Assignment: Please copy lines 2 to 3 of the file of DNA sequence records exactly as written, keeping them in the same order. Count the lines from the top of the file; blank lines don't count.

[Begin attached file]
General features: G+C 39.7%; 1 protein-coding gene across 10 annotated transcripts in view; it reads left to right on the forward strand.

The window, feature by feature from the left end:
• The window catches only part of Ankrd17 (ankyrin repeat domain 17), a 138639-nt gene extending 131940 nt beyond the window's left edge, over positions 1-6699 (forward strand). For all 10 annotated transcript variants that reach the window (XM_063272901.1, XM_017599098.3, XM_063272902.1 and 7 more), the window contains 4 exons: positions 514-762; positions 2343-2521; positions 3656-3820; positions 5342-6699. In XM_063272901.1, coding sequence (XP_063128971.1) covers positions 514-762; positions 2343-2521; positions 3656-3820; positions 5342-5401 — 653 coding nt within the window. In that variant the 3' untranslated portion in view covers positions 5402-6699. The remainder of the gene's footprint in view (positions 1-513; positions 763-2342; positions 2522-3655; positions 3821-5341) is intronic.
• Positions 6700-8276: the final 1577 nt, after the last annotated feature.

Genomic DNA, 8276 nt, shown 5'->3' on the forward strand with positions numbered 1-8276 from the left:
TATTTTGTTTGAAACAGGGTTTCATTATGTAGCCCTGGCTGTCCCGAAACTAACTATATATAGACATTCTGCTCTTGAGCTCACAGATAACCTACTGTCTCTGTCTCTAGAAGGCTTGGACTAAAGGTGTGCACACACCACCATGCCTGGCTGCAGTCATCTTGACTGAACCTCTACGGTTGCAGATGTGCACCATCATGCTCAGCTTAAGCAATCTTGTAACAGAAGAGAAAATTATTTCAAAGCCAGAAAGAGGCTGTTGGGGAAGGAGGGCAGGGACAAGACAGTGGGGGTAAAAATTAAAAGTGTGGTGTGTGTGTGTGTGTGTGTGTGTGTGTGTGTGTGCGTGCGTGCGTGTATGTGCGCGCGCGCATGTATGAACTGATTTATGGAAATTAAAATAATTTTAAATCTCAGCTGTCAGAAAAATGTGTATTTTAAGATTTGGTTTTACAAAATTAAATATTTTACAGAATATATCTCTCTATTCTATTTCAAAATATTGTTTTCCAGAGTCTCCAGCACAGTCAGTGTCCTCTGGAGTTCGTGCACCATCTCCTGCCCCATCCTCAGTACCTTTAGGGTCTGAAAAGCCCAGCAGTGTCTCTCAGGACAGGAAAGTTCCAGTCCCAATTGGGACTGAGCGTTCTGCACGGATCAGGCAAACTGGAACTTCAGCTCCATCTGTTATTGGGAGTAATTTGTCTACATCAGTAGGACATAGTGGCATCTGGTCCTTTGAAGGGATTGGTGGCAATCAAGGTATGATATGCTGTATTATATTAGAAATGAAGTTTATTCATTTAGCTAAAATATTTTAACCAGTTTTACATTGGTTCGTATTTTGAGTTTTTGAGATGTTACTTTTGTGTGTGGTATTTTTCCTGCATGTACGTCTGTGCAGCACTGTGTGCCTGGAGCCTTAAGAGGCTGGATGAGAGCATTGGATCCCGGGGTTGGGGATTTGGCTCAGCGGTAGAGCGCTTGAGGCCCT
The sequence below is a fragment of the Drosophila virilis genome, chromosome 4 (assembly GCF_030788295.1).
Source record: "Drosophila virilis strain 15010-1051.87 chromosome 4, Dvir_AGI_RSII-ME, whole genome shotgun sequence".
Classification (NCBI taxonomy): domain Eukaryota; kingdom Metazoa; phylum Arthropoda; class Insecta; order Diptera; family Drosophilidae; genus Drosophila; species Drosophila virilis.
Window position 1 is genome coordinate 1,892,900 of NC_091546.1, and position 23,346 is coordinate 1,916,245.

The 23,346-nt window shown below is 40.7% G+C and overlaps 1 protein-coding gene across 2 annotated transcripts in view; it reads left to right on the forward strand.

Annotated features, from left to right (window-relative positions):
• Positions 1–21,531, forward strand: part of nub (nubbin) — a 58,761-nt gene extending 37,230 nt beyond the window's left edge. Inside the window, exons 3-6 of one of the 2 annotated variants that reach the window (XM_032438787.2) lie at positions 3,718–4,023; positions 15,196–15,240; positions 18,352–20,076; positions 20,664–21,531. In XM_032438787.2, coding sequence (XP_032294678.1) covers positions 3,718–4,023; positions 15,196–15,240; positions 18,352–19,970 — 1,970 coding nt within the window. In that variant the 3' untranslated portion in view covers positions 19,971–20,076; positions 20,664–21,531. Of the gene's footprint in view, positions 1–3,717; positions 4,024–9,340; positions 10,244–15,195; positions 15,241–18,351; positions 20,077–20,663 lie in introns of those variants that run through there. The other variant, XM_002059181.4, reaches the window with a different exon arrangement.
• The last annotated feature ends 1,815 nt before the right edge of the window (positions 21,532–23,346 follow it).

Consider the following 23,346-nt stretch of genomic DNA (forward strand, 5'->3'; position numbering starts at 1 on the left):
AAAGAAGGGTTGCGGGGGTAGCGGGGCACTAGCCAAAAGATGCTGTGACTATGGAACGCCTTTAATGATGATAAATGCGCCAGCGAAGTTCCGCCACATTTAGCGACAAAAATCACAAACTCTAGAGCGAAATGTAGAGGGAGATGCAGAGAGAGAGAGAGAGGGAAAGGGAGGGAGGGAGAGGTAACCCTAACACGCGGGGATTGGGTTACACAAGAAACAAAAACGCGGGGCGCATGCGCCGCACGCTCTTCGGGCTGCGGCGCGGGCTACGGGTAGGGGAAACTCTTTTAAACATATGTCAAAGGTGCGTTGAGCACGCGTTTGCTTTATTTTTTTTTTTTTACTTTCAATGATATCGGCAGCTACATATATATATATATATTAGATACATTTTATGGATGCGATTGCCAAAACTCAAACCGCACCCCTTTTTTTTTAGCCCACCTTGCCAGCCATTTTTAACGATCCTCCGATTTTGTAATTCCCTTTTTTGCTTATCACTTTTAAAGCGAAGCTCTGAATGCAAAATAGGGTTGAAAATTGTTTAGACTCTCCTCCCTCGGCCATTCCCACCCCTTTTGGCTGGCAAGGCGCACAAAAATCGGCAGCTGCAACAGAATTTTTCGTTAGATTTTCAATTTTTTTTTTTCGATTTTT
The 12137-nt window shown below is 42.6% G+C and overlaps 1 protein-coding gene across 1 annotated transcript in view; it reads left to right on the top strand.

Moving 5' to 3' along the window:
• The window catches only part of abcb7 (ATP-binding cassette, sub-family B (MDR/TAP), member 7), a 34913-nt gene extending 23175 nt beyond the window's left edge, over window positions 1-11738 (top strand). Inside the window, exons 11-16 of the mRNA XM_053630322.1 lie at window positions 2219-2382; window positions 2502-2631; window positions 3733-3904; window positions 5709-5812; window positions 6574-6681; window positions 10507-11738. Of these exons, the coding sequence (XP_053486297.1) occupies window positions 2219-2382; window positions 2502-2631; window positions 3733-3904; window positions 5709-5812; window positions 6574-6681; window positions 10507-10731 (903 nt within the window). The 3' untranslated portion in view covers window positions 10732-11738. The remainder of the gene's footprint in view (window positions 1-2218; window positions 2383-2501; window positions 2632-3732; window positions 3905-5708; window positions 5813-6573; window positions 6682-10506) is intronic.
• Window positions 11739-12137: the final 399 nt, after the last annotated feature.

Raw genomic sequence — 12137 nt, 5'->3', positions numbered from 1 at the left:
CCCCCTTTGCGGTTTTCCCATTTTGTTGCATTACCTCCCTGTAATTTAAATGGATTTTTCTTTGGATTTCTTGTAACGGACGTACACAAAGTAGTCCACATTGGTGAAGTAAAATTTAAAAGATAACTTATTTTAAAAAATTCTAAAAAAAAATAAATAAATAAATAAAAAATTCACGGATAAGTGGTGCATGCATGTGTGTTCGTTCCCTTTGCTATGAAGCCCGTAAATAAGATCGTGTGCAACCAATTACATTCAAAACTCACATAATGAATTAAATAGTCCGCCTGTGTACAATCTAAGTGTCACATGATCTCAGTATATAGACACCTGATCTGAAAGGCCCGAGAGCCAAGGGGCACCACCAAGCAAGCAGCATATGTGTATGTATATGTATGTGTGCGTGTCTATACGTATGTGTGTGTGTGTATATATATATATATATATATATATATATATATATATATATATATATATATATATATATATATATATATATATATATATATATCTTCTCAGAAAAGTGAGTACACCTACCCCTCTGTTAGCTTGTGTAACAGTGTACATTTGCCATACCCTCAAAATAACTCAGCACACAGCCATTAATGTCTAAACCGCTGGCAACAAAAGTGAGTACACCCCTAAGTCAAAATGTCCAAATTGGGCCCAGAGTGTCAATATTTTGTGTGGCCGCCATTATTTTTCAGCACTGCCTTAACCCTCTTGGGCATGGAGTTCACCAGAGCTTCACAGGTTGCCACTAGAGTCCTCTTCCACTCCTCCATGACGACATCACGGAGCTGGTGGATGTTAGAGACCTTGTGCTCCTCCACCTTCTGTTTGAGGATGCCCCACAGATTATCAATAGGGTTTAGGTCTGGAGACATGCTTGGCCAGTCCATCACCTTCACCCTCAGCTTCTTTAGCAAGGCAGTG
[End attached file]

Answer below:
The window, feature by feature from the left end:
• The window catches only part of Ankrd17 (ankyrin repeat domain 17), a 138639-nt gene extending 131940 nt beyond the window's left edge, over positions 1-6699 (forward strand). For all 10 annotated transcript variants that reach the window (XM_063272901.1, XM_017599098.3, XM_063272902.1 and 7 more), the window contains 4 exons: positions 514-762; positions 2343-2521; positions 3656-3820; positions 5342-6699. In XM_063272901.1, coding sequence (XP_063128971.1) covers positions 514-762; positions 2343-2521; positions 3656-3820; positions 5342-5401 — 653 coding nt within the window. In that variant the 3' untranslated portion in view covers positions 5402-6699. The remainder of the gene's footprint in view (positions 1-513; positions 763-2342; positions 2522-3655; positions 3821-5341) is intronic.